Many U.S. presidents such as  Abraham Lincoln, Andrew Jackson, and Franklin Delano Roosevelt have lamented and even ignored highly questionable Supreme Court rulings, apparently out of the belief the Supreme Court can circumvent the Constitution and “make law.”

However, those with the authority to make law is noted in Article 1, Section 7 of our Constitution, and the Supreme Court is not mentioned in it anywhere. That tells us that the Supreme Court has absolutely no role to play in creating or amending our laws. The justices simply have the power to judge and interpret the laws as they were enacted.

It is evident that the Supreme Court is not following the intent of  the Constitution, as witnessed in recent cases of judicial tyranny in which decisions had absolutely no basis from the Constitution, but instead were invented, or as some say, “pulled out of thin air.”  Moreover, the Supreme Court has decided important cases based more on what they perceived as popular opinion rather than having been judged on the basis of rule of law.  Should Supreme Court decisions really be reduced to a popularity contest? The highest court in the land has abused its power, as justices decide how they want to rule and then dig deep for a reason to justify their decisions.  This must not continue.

Two Court Case Displaying Judicial Activism

The King v. Burwell decision is a recent example of action the Court took in order to save the Affordable Care Act from being nullified. Without any justification of facts or language found in the Constitution, Supreme Court Justices upheld federal subsidies for all eligible to purchase health insurance under the Affordable Care Act.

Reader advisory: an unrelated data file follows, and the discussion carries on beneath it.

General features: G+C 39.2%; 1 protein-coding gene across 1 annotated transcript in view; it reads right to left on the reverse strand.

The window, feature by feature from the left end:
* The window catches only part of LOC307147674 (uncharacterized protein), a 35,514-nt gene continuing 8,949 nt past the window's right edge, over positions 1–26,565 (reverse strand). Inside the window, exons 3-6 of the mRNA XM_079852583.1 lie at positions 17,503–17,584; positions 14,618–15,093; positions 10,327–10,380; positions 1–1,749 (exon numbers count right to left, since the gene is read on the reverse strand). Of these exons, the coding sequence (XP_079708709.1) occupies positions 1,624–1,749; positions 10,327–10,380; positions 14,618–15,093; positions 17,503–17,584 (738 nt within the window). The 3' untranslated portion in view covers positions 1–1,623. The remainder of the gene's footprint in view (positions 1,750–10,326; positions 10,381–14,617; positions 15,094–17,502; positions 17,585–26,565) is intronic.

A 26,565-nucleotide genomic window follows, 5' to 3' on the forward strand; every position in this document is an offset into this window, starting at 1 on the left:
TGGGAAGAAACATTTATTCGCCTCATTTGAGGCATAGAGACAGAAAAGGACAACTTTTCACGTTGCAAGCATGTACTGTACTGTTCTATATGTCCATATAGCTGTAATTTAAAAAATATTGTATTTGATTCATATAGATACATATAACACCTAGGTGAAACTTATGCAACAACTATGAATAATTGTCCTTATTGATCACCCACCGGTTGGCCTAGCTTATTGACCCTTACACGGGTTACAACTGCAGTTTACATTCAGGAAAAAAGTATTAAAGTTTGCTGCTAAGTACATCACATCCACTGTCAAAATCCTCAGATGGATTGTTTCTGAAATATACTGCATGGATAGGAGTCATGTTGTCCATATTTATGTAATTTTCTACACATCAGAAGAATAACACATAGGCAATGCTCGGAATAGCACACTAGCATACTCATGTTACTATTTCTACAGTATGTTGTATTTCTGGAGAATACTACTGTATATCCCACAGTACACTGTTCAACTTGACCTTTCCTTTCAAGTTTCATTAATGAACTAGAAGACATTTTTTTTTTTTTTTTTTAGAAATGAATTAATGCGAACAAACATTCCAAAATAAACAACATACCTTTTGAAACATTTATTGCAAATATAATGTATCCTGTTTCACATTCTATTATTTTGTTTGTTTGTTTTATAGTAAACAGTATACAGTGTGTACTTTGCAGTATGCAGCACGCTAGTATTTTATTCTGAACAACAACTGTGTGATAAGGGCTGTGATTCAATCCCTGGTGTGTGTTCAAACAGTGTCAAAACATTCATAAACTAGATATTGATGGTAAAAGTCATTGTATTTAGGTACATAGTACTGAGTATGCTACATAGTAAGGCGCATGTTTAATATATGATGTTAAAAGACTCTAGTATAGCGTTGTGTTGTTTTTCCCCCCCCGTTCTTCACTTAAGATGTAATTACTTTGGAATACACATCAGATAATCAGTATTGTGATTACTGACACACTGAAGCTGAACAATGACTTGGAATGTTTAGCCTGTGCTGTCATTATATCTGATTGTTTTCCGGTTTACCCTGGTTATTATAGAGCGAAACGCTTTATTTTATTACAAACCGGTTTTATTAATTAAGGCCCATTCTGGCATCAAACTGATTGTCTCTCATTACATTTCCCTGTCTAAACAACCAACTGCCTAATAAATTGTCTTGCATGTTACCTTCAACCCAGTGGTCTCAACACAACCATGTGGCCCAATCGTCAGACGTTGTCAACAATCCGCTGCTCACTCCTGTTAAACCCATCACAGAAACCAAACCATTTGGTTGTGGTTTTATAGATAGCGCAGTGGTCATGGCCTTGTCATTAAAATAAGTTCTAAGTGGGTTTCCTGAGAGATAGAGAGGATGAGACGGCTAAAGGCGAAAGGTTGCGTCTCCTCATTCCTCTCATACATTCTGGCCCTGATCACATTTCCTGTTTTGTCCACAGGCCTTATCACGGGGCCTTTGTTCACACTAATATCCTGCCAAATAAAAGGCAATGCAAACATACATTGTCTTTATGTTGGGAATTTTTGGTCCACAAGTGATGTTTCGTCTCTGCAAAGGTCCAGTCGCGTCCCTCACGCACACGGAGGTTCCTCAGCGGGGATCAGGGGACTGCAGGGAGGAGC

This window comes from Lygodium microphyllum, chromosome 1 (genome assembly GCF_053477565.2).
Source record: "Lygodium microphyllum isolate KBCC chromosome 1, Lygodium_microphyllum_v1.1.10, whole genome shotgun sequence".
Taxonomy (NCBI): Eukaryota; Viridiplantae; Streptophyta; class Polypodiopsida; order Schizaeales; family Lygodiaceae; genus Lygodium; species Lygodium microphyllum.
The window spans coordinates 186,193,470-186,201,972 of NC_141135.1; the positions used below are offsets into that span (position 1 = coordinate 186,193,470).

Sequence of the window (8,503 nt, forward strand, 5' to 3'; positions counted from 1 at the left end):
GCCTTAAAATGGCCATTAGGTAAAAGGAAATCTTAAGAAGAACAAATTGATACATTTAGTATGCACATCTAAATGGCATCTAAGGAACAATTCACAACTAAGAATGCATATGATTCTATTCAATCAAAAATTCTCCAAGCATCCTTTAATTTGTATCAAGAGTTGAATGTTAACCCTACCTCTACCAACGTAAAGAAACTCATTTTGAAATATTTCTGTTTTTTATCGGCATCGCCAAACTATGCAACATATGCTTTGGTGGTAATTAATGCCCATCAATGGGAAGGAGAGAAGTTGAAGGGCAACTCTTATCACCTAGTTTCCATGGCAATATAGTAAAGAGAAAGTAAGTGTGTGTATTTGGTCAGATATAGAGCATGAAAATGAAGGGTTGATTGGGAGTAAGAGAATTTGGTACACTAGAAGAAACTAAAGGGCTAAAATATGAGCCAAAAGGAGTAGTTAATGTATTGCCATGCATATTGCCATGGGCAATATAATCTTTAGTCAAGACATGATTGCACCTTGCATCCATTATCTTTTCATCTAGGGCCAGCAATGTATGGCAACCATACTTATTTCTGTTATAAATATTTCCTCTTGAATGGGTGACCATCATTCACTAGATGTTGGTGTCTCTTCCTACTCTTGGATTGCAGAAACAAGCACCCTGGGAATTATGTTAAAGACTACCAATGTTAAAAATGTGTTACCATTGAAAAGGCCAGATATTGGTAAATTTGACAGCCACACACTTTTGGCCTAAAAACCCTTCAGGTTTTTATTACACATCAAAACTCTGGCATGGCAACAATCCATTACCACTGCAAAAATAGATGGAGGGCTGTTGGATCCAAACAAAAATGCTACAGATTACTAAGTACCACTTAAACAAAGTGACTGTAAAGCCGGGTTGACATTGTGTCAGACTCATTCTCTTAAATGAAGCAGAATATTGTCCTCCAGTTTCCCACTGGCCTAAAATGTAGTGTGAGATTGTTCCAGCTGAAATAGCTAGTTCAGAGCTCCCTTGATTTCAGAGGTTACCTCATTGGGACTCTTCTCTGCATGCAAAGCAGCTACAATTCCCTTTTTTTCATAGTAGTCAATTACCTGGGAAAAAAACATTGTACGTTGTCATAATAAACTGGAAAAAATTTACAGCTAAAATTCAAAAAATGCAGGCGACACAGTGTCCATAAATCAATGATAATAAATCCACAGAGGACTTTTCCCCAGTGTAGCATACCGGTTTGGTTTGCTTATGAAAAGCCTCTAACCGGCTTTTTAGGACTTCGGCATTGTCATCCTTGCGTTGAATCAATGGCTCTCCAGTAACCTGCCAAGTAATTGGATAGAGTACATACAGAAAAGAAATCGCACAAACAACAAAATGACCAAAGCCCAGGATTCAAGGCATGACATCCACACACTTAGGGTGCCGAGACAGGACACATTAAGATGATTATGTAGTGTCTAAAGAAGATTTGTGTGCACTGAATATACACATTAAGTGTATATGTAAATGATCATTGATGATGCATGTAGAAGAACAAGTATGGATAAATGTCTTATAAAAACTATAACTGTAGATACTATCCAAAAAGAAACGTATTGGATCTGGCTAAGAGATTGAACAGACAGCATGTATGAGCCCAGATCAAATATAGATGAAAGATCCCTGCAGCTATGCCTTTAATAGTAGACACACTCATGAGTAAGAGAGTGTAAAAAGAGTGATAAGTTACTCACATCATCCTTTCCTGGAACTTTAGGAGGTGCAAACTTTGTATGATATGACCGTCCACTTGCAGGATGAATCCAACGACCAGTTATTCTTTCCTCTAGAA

What happened in King v Burwell?

Ignoring those outstanding facts, the Supreme Court ruled in a favorable way to allow President Obama’s failing health care program to continue, without legal basis or legitimate evidence for that ruling.

Another recent example of judicial supremacy took place in June of this year when the 5-4 Obergefell v. Hodges decision made marriage equality the law of the land.

An issue of concern arising from the Court’s Obergefell v. Hodges decision is that two justices proved their bias about the case but did not recuse themselves.  Both Justices Kagan and Ginsburg officiated at same-sex weddings before they judged the important case. This was in violation of Title 28, Section 455 of the U.S. Code 455 which states “any justice, judge, or magistrate judge of the United States shall disqualify himself in any proceeding in which his/her impartiality might reasonably be questioned.” Certainly their choice to officiate at a homosexual wedding indicated ‘reasonable’ bias, as required for dismissal from the case, but they chose not to recuse themselves.  That was particularly critical as had they recused themselves, the verdict would have been a reverse decision.